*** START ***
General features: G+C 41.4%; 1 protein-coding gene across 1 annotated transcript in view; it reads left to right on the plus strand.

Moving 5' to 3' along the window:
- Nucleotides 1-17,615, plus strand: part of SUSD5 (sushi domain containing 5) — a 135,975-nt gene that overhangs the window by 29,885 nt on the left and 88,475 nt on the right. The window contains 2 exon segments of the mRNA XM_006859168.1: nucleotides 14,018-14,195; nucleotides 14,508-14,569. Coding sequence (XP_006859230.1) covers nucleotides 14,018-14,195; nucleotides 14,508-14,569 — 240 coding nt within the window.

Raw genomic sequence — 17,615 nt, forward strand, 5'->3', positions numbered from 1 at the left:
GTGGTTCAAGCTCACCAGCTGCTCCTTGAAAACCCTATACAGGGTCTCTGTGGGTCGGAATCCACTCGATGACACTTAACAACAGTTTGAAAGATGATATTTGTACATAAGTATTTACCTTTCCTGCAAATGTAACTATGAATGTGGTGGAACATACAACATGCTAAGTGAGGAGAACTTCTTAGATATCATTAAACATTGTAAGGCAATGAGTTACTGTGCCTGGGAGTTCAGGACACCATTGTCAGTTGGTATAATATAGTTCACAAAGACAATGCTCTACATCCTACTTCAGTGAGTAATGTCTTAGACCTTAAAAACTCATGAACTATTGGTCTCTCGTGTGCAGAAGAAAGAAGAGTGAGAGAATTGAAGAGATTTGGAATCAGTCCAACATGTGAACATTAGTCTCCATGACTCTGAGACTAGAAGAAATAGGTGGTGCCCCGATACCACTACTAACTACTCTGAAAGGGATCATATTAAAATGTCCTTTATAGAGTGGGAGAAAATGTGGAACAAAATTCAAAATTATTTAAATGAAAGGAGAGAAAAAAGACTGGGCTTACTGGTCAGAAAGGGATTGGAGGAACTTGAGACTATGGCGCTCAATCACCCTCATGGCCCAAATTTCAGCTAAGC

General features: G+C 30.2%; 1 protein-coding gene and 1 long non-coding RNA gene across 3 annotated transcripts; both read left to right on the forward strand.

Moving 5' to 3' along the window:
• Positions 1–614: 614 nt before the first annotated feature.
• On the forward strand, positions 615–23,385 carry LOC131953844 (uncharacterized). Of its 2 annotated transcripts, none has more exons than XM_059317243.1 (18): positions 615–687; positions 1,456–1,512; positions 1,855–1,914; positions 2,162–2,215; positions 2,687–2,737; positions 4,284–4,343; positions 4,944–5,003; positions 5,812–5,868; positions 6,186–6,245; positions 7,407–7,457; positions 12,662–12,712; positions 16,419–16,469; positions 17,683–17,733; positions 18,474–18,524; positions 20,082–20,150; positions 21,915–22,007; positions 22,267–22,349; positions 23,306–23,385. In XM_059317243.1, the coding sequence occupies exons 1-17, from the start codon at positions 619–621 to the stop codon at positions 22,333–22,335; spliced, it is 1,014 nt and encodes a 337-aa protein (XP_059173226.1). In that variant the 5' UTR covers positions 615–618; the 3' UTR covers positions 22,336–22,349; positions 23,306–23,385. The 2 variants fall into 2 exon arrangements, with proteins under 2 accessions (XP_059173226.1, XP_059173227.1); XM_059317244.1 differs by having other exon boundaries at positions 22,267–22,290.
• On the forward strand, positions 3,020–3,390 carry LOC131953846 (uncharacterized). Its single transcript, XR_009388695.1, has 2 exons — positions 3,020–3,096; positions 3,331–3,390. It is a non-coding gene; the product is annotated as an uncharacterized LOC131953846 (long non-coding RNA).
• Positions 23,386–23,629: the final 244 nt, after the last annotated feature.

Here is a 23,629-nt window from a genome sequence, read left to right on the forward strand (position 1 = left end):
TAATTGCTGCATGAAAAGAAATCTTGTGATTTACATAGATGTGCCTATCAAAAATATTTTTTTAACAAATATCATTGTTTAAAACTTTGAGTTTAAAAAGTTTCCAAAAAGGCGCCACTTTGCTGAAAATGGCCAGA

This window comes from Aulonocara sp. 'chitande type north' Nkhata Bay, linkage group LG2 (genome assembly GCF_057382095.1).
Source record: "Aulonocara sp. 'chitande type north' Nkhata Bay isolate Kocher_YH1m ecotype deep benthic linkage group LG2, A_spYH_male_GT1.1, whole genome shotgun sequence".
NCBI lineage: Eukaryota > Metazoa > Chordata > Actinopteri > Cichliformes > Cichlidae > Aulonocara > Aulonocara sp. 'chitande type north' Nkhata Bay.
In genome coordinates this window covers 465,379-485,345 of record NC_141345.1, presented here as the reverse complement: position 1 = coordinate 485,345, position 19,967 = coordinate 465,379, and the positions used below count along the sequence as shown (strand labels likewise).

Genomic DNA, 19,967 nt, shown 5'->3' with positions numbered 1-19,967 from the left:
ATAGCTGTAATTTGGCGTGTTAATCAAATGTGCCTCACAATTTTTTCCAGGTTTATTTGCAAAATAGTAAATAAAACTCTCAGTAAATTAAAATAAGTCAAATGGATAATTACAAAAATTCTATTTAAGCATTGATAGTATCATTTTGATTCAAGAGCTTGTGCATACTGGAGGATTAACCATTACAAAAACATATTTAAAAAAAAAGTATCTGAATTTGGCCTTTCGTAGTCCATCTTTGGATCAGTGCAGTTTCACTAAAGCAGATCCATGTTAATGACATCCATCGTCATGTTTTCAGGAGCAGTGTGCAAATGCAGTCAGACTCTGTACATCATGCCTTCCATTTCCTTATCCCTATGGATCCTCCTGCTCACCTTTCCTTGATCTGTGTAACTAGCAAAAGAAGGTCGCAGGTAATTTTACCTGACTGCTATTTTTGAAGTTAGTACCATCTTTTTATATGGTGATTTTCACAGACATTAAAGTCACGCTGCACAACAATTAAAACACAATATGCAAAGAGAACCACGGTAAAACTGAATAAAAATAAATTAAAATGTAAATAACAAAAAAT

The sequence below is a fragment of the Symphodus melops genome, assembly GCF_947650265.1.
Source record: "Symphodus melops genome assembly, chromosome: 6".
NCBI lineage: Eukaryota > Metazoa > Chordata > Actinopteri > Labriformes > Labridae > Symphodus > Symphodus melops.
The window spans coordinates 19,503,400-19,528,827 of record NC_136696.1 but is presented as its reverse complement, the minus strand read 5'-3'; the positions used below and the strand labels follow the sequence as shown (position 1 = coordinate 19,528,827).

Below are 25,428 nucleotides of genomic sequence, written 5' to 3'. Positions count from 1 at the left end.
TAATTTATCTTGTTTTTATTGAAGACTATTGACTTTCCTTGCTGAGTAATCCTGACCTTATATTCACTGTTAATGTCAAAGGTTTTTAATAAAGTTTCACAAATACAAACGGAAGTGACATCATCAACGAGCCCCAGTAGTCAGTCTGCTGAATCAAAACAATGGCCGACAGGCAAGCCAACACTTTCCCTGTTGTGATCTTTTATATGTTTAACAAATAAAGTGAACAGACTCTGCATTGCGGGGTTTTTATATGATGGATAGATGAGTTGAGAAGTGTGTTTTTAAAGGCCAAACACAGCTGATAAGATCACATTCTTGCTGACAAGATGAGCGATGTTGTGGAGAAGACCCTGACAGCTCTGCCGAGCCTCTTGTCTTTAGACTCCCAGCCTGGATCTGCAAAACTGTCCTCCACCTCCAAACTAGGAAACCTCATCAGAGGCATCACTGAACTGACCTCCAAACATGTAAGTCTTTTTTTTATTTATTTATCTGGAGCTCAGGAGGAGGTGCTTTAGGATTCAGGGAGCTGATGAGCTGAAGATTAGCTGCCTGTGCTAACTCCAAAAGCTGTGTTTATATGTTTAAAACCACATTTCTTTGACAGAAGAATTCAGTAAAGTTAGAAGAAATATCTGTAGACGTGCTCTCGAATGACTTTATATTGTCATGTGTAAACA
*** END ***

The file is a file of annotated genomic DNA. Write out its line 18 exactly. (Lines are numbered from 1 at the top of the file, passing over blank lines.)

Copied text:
Genomic DNA, 19,967 nt, shown 5'->3' with positions numbered 1-19,967 from the left: